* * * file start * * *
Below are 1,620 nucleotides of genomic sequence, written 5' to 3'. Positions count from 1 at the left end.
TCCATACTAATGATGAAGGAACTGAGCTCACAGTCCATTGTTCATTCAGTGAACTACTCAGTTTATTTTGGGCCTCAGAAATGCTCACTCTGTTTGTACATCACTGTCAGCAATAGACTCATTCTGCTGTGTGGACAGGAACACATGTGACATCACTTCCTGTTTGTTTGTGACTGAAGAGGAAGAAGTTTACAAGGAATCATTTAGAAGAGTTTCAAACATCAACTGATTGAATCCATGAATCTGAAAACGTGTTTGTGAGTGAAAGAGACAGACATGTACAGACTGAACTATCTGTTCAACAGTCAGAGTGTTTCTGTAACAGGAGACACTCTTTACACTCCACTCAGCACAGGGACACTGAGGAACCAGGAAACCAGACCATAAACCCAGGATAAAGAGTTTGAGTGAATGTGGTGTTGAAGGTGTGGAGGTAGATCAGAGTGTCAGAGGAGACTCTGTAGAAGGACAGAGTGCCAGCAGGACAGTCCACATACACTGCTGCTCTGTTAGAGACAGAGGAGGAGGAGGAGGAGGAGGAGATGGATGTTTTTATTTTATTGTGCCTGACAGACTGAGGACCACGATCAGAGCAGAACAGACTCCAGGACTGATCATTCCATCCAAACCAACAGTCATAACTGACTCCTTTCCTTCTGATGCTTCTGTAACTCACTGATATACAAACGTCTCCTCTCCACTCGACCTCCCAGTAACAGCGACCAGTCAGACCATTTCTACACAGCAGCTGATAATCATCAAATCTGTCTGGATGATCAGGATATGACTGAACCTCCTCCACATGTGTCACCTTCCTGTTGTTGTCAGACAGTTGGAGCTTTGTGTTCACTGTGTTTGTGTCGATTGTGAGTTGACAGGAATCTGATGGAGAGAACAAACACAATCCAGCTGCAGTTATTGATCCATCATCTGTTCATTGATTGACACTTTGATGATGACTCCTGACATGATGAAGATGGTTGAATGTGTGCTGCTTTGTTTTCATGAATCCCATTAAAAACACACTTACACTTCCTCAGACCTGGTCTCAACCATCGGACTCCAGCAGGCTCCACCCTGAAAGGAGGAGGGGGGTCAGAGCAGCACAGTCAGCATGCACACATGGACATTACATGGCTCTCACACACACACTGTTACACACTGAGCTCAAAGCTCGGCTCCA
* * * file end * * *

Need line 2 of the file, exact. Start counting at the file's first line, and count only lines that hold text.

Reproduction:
TCCATACTAATGATGAAGGAACTGAGCTCACAGTCCATTGTTCATTCAGTGAACTACTCAGTTTATTTTGGGCCTCAGAAATGCTCACTCTGTTTGTACATCACTGTCAGCAATAGACTCATTCTGCTGTGTGGACAGGAACACATGTGACATCACTTCCTGTTTGTTTGTGACTGAAGAGGAAGAAGTTTACAAGGAATCATTTAGAAGAGTTTCAAACATCAACTGATTGAATCCATGAATCTGAAAACGTGTTTGTGAGTGAAAGAGACAGACATGTACAGACTGAACTATCTGTTCAACAGTCAGAGTGTTTCTGTAACAGGAGACACTCTTTACACTCCACTCAGCACAGGGACACTGAGGAACCAGGAAACCAGACCATAAACCCAGGATAAAGAGTTTGAGTGAATGTGGTGTTGAAGGTGTGGAGGTAGATCAGAGTGTCAGAGGAGACTCTGTAGAAGGACAGAGTGCCAGCAGGACAGTCCACATACACTGCTGCTCTGTTAGAGACAGAGGAGGAGGAGGAGGAGGAGGAGATGGATGTTTTTATTTTATTGTGCCTGACAGACTGAGGACCACGATCAGAGCAGAACAGACTCCAGGACTGATCATTCCATCCAAACCAACAGTCATAACTGACTCCTTTCCTTCTGATGCTTCTGTAACTCACTGATATACAAACGTCTCCTCTCCACTCGACCTCCCAGTAACAGCGACCAGTCAGACCATTTCTACACAGCAGCTGATAATCATCAAATCTGTCTGGATGATCAGGATATGACTGAACCTCCTCCACATGTGTCACCTTCCTGTTGTTGTCAGACAGTTGGAGCTTTGTGTTCACTGTGTTTGTGTCGATTGTGAGTTGACAGGAATCTGATGGAGAGAACAAACACAATCCAGCTGCAGTTATTGATCCATCATCTGTTCATTGATTGACACTTTGATGATGACTCCTGACATGATGAAGATGGTTGAATGTGTGCTGCTTTGTTTTCATGAATCCCATTAAAAACACACTTACACTTCCTCAGACCTGGTCTCAACCATCGGACTCCAGCAGGCTCCACCCTGAAAGGAGGAGGGGGGTCAGAGCAGCACAGTCAGCATGCACACATGGACATTACATGGCTCTCACACACACACTGTTACACACTGAGCTCAAAGCTCGGCTCCA